by Randi Belisomo •
Under pressure from hospices nationwide experiencing financial and administrative strain, the Centers for Medicare and Medicaid Services has revised its own guidance that was intended to help avoid duplicate payments for prescription drugs. This change comes two months after the CMS rule’s effective date; months in which, providers say, access to end-of-life care was jeopardized.
In May, CMS began to require a prior authorization process for hospices and Medicare Part D providers in order to determine responsibility of drug coverage. Hospices were charged with covering medications not related to the hospice, or terminal, diagnosis. Previously, hospices paid only for drugs needed for symptom management, and Part D policies covered medications for hospice patients’ unrelated conditions.
“Based on discussions with stakeholders, we are adjusting our rules so that beneficiaries enrolled in hospice will continue to have access to their medications while balancing recommendations by the Inspector General meant to safeguard the Medicare program,” said Raymond Thorn of the CMS Office of Communications.
The Office of the Inspector General had recommended the policy’s implementation to minimize mistakes in which Part D plans covered hospice drugs. However, the more than 40 healthcare organizations and hundreds of hospice providers that have lobbied against the rule in recent weeks maintain it unduly burdened beneficiaries, requiring dying patients to navigate payer disputes.
“CMS listened when they convened all the various stakeholders, and heard a unified message focused on protecting beneficiaries from an onerous and insensitive prior authorization process,” said Jonathan Keyserling, Senior Vice President of the National Hospice and Palliative Care Organization. “The announcement of significant modifications in the previous guidance will greatly relieve the stress that patients and families, as well as providers, were experiencing under the prior flawed process.”
Under the revised policy, CMS expects Part D sponsors to use hospice prior authorization only on four drug categories typically covered under the hospice benefit – analgesics, anti-nauseants, laxatives, and anti-anxiety medications.
“Barriers to access should be minimized,” Thorn said, as the number of these claims is expected to be minimal.
Providers say the original guidance lengthened admission processes and they maintain it often deterred patients from hospice support if medications taken for decades, psychiatric drugs for example, would not be covered upon enrollment.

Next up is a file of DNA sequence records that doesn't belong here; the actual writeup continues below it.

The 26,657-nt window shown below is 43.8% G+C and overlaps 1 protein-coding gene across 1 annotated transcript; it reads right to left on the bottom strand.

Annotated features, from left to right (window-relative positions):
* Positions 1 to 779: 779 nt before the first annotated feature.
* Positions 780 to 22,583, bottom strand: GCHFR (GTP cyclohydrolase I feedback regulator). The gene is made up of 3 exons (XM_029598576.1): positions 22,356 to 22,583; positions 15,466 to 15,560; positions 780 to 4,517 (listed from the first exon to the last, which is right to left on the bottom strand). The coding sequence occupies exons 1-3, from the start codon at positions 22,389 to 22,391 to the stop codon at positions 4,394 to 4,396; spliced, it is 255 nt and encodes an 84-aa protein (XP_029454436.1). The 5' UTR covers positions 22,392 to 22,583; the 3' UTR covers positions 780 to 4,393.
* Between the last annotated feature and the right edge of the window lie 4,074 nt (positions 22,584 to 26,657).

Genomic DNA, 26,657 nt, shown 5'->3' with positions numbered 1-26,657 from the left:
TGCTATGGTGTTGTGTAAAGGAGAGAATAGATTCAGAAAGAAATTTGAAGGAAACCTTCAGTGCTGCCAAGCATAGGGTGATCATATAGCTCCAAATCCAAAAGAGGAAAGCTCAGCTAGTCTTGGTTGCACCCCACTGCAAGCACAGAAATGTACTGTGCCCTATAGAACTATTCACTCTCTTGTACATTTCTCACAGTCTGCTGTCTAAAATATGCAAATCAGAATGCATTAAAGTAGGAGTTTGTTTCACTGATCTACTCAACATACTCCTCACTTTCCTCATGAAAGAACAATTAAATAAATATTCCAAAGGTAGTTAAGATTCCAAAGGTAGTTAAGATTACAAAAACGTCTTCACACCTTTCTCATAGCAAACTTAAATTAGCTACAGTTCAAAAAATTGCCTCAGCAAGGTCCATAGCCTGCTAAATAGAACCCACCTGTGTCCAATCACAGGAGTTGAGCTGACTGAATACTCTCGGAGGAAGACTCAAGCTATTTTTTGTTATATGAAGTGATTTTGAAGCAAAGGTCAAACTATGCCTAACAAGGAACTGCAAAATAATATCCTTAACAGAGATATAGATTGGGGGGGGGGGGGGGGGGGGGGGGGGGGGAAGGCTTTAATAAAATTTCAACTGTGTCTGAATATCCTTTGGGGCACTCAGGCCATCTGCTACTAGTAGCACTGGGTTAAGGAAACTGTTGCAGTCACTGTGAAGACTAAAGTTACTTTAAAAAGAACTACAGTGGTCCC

“We had changed our admission documentation, and we were starting to have those conversations with new admissions,” said Greg Zrazik, Chief Financial Officer of Angels Grace Hospice in Chicago’s southwest suburbs. “We have been looking at the drugs, trying to determine what we felt we would pay for, what would be paid for by Part D and aggressively looking at things they could consider stopping or could pay for themselves.”
Angels Grace has experienced a 30 percent uptick in drug costs since the rule took effect. Serving 45 patients a day, the hospice experienced a “huge burden” that threatened its financial future – average daily Medicare hospice reimbursement is $160.
“This puts things back to if hospices are doing the right thing, we would certainly recommend a patient come off of drugs that aren’t appropriate,” Zrazik said. “But we don’t have to be aggressive, or make patients make difficult decisions.”
Hospices may realize instant efficiency as a result of this revision, providers say.
“We don’t have to be focused so much on the rigmarole of all the paperwork, and instead we can think more about what the patient and family needs and spend time with them,” said Martha Twaddle, medical director of JourneyCare, a hospice serving 500 patients daily across northern Illinois.
“Time and personnel are the most important resources a hospice has,” said Twaddle, “and the extra work the guidance required was threatening the long-term sustainability of quality bedside care.
The tone of the CMS guidance and the agency’s willingness to reverse course are encouraging to end-of-life care providers.
“If we are going to do good care for Americans, we have to be working together, changing models of delivery, and be willing to change ourselves,” Twaddle said. “This is a fabulous sign.”